How do you remove a toilet set in plaster of paris?

Discussion in 'Toilet Forum discussions' started by shorecat99, Sep 4, 2012.

  1. shorecat99

    shorecat99 New Member

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    south, nj
    Tried to remove my Mom's toilet to check the wax ring, etc as it was leaking at the floor rear with every flush. I did a couple in my time but this one wouldn't budge. Learned the person who installed it set it in Plaster of Paris. Tried some medium pushes, pulls, shocks with the palm of my hand, and using a mini carbide hand saw around the perimeter but that went nowhere slowly. Someone told me a good swift kick usually works for him but I'm reluctant as it's a medium priced one piece unit. Any suggestions? How much of a shock can a toilet take?
    Last edited: Sep 4, 2012
  2. johnjh2o1

    johnjh2o1 Plumbing Contractor for 49 years

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    Give it a good shot with the palm of your hand.

    John
  3. shorecat99

    shorecat99 New Member

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    Location:
    south, nj
    I did but will try again.. Any particular spot better than others for taking a shock? At the base? The rim? It's a American Standard one piece elongated unit if that makes a difference.
  4. johnjh2o1

    johnjh2o1 Plumbing Contractor for 49 years

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    The rim is a strong point on the toilet.

    John
  5. Gary Swart

    Gary Swart In the Trades

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    Setting a toilet in plaster of Paris is a really handyman piece of work. Given that, I would be suspect of other problems once you get the toilet off and the flange exposed. There are basically two reasons a wax ring can leak. One, if the toilet rocks and moves. That' not going to be the case the way the toilet was set in plaster. Two, poor plunging technique can blow the ring out. Maybe a pro can list some other ways. I don't want to rain on your parade, but don't be surprise if you find some other strange things.
  6. johnjh2o1

    johnjh2o1 Plumbing Contractor for 49 years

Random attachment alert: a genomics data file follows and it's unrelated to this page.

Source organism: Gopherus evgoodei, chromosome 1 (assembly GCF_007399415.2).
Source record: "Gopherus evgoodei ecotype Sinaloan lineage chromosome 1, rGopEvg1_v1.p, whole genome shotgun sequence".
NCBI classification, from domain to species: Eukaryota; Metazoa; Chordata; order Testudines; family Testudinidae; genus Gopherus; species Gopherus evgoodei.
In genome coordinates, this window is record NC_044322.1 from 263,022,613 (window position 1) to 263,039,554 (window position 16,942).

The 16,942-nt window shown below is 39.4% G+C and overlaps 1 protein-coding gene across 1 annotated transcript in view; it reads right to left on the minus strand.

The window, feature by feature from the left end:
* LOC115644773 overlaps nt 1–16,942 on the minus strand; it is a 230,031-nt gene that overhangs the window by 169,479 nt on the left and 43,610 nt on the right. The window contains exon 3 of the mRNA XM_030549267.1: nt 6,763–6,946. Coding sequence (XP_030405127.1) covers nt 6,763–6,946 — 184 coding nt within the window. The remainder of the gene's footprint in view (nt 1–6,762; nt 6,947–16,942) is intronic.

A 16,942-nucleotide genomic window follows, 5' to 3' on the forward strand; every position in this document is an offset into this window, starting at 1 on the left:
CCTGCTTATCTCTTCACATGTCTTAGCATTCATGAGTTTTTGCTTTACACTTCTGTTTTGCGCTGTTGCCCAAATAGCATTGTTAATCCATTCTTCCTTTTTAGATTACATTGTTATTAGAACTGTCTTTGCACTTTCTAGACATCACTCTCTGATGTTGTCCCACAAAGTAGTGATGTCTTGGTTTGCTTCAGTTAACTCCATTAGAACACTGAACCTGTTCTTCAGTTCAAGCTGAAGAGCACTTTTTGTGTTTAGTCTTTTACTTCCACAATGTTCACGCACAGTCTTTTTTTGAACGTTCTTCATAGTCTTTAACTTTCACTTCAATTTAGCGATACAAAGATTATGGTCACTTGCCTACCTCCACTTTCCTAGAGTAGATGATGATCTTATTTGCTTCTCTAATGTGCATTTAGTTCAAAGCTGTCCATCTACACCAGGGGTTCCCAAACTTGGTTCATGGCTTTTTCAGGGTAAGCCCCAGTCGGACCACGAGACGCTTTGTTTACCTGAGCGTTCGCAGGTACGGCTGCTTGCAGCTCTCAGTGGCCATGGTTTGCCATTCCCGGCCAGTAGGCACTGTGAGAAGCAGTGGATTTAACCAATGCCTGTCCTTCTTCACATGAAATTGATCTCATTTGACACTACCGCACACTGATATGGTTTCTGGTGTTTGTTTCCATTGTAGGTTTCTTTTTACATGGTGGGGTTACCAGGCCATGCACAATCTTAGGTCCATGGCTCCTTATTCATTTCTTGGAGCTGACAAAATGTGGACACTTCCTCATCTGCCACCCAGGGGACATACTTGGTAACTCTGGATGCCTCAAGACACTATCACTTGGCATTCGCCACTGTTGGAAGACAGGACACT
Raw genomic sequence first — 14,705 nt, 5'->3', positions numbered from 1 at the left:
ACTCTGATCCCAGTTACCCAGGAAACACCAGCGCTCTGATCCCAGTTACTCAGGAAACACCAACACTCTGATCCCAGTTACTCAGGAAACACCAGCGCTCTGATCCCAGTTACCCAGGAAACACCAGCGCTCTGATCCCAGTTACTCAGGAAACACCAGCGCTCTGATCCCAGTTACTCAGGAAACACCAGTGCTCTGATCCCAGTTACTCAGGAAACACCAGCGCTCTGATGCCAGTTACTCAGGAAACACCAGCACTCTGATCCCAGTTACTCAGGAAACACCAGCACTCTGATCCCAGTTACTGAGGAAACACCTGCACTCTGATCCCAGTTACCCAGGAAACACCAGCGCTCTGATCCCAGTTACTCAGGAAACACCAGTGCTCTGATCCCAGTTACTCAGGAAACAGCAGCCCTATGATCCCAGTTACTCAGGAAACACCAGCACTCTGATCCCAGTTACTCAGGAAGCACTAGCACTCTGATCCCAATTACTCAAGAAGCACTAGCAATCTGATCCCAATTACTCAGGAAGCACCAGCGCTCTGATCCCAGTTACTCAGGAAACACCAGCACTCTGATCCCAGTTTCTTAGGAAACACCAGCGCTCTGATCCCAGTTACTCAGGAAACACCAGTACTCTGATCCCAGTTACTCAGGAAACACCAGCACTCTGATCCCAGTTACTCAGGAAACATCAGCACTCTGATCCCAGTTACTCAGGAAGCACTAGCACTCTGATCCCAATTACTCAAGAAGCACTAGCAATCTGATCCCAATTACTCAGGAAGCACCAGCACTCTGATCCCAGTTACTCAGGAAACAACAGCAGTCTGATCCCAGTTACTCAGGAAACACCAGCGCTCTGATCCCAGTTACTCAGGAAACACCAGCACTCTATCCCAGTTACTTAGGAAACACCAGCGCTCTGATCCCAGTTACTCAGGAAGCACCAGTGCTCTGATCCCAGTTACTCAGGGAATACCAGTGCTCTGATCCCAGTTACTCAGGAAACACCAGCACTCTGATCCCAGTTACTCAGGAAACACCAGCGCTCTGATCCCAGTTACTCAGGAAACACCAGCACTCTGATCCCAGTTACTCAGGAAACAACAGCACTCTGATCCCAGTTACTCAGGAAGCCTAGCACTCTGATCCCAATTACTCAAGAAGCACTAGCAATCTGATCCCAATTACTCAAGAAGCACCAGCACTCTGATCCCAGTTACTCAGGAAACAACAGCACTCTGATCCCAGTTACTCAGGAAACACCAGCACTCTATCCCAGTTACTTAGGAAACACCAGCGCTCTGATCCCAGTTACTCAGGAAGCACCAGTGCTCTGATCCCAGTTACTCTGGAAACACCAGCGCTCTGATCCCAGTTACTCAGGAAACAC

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    There was a time when that was the way toilets were set before they had wax seals. They were set in a mixture of plaster of paris and plumbers putty. After that along came wax but it wasn't the preformed wax we use today. It came in buckets and the void on the bottom of the bowl was filled with it. So your statement about being a handyman piece of work is incorrect.

    John
  7. shorecat99

    shorecat99 New Member

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    9
    Location:
    south, nj
    I appreciate your input Gary.. It goes into an old lead bend into cast iron partially set in concrete but I do have some exposure from the basement. Have been researching everything up to driving a donut in the cast iron in case I have to convert to pvc or abs if I have to take it that far. Framing and woodworking I'm comfortable with. The only real thing I feel I might have a problem with would be getting the right size donut (considering I can get the toilet off without destroying it). Thanks for the heads up!
    Last edited: Sep 5, 2012
  8. shorecat99

    shorecat99 New Member

    Messages:
    9
    Location:
    south, nj
    And, thanks John. I was thinking the rim may be a good spot to give it some strong but cushioned blows. Your comment makes me feel better about trying that. I'll find out on the weekend. Thanks again.
    Last edited: Sep 5, 2012
  9. hj

    hj Moderator & Master Plumber Staff Member

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    A good kick on the outside of the rim usually frees it, UNLESS it is set into the tile with grout around it. THen you have to cut the grout out first. In 60+ years, I have set a lot of toilets with plumber's putty, but have NEVER used Plaster of Paris or buckets of wax.
  10. johnjh2o1

    johnjh2o1 Plumbing Contractor for 49 years

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    Maybe not in Arizona but in New England it was very common. Most were on lead bends and some without flanges.

    John
  11. shorecat99

    shorecat99 New Member

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    Location:
    south, nj
    IMG-20120908-00060.jpg

    I guess I got lucky. Yesterday gave it 2 or 3 rather hard smacks with both hands against the rim and it broke free with the toilet in one piece. Took some tiles with it. Better than leaving part of the toilet on the floor! I really don't know if that was Plaster of Paris or something else. Really hard stuff! A little tan in color. I thought plaster was white? Replaced some tiles that came loose around the perimeter on the floor but leaving those that are not coming out of the toilet where they are. Don't want to risk cracking it with any more chisseling. As long as the perimeter is solid and the concrete or cement floor underneath is too, I imagine it'll be ok to set them back in the void they were lifted from. Just chiselled the ridges down so there is a little space. Will use shims and a little caulk when putting it back down. BTW, it seems it was just at the wax ring that it failed. Surprising the old lead bend and brass flange seem solid. Did a couple of test pours with buckets of water as a test. Didn't replace it yet. Let the tile set - then some grout. Thanks again.
  12. johnjh2o1

    johnjh2o1 Plumbing Contractor for 49 years

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    I'd say you were lucky. That's not plaster of paris. If it was they wouldn't have used a wax seal. It looks more like grout to me. I don't think I would try to remove the remains of what ever it is on the bowl.

    John
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